Rap*s New Generation

image of woman standing in front of a wall decorated with street art

The writing was on the wall.

The New Generation arrived with a mic in one hand, a yes, yes, Y’all on their lips, and two turntables and speakers set to spin. Hip Hop wasn’t just a music revolution but a political movement.

It was a wealth-building system. Anyone with the skills could cash in. The movement created fashion moguls and black-owned media companies, leading to a presidency. Although he wasn’t a rap artist, the U.S. President was a product of that new generation—one who made his way to the White House in 2008.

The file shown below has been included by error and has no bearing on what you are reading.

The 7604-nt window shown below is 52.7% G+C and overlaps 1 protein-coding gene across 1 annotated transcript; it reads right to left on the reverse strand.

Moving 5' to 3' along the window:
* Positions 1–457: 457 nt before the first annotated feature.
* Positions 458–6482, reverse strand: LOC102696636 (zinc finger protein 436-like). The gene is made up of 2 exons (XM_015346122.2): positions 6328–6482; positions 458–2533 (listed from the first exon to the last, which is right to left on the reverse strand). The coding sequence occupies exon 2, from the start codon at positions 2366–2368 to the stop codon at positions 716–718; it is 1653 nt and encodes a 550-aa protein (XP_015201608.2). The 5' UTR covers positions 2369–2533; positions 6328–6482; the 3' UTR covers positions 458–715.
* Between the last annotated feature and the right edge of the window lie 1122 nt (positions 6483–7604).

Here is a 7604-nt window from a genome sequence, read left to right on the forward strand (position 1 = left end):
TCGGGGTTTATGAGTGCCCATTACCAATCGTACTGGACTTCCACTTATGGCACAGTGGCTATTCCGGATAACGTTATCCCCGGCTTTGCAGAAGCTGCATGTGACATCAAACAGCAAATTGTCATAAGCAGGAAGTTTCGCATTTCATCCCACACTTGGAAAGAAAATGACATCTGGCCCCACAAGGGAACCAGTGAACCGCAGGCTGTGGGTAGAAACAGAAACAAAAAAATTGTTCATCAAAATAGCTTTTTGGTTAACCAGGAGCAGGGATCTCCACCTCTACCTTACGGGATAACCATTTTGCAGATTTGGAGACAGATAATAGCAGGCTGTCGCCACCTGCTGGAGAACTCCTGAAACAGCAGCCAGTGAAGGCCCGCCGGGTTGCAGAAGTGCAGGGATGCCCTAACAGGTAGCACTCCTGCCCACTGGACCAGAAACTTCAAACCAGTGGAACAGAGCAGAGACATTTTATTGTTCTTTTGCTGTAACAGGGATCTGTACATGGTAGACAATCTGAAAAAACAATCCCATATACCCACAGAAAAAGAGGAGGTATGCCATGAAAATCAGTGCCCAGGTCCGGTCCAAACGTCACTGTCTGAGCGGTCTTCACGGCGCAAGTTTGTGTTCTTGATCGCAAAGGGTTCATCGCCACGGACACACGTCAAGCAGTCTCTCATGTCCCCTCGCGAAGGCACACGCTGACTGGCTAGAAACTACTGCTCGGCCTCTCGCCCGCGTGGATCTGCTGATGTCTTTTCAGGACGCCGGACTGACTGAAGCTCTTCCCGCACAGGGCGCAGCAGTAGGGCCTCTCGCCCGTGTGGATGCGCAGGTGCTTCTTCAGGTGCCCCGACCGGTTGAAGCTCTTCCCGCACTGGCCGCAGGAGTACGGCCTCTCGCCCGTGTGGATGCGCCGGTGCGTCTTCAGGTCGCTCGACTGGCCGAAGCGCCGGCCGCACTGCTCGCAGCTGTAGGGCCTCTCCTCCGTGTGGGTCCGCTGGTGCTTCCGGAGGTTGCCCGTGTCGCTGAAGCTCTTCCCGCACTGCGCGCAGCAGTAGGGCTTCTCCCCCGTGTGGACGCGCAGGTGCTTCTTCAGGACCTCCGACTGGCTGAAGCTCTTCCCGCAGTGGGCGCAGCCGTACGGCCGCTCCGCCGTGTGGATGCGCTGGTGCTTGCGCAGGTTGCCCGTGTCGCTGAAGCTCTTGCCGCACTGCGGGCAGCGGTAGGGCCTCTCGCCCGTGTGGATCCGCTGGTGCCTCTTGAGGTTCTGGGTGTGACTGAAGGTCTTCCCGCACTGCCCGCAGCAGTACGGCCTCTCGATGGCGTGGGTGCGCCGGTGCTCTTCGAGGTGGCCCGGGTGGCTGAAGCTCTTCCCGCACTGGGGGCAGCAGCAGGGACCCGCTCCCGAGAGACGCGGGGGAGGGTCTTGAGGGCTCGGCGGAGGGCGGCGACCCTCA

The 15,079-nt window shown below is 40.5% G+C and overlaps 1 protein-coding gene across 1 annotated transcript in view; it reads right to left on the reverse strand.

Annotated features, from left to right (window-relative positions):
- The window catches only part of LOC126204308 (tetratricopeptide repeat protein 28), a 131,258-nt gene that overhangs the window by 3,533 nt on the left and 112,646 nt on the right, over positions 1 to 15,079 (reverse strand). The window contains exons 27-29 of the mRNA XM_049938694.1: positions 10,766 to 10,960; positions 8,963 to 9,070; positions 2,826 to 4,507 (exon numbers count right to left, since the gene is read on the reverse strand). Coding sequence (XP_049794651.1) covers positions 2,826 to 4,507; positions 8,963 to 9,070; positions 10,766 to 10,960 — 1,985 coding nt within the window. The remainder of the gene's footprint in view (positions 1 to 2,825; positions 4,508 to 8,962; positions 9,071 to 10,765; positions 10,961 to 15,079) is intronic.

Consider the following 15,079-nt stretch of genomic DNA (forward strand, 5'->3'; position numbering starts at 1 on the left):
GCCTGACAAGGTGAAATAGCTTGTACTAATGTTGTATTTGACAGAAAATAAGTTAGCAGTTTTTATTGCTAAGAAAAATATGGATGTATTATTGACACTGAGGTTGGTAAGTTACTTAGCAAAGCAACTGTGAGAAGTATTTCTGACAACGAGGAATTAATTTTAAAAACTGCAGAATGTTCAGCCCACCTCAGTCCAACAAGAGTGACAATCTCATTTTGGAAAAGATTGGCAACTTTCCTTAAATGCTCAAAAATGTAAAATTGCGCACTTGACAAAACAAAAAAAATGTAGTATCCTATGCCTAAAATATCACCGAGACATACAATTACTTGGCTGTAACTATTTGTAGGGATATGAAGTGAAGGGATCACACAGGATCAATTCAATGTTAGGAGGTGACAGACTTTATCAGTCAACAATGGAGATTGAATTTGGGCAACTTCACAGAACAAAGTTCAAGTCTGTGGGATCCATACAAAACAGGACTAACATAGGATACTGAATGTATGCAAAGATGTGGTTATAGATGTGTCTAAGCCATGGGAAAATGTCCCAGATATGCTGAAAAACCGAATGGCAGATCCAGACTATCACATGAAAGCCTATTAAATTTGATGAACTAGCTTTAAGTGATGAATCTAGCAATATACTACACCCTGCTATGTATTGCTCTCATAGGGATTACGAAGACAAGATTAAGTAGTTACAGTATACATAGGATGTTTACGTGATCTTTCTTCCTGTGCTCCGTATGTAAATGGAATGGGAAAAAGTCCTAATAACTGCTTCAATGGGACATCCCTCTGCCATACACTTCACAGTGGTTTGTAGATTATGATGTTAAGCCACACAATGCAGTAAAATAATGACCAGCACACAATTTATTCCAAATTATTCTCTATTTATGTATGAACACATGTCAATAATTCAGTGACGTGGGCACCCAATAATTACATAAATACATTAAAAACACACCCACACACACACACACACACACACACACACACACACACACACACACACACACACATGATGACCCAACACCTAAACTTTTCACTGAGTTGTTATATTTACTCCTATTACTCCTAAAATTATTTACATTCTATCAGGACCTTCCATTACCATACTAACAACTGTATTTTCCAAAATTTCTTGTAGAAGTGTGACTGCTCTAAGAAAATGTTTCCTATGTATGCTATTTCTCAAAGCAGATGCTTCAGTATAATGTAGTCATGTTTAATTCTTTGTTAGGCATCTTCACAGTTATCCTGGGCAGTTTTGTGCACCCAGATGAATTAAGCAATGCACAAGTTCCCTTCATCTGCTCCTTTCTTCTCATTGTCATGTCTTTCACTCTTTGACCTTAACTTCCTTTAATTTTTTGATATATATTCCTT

The movement created several African-American multi-millionaires and America’s first two Black billionaires, Shelia and Bob Johnson, cofounders of Black Entertainment Television cable station.

And to think, mostly everyone outside of the black community said Hip Hop was a fad and, like disco, it would fade. What they didn’t know was that Disco is a genre of music.

Hip Hop is culture.

Jet setting, globetrotting yet landlocked, seafaring, book peddling, recovering broadcast journalist wordsmith who dreams vividly and commits it to white space.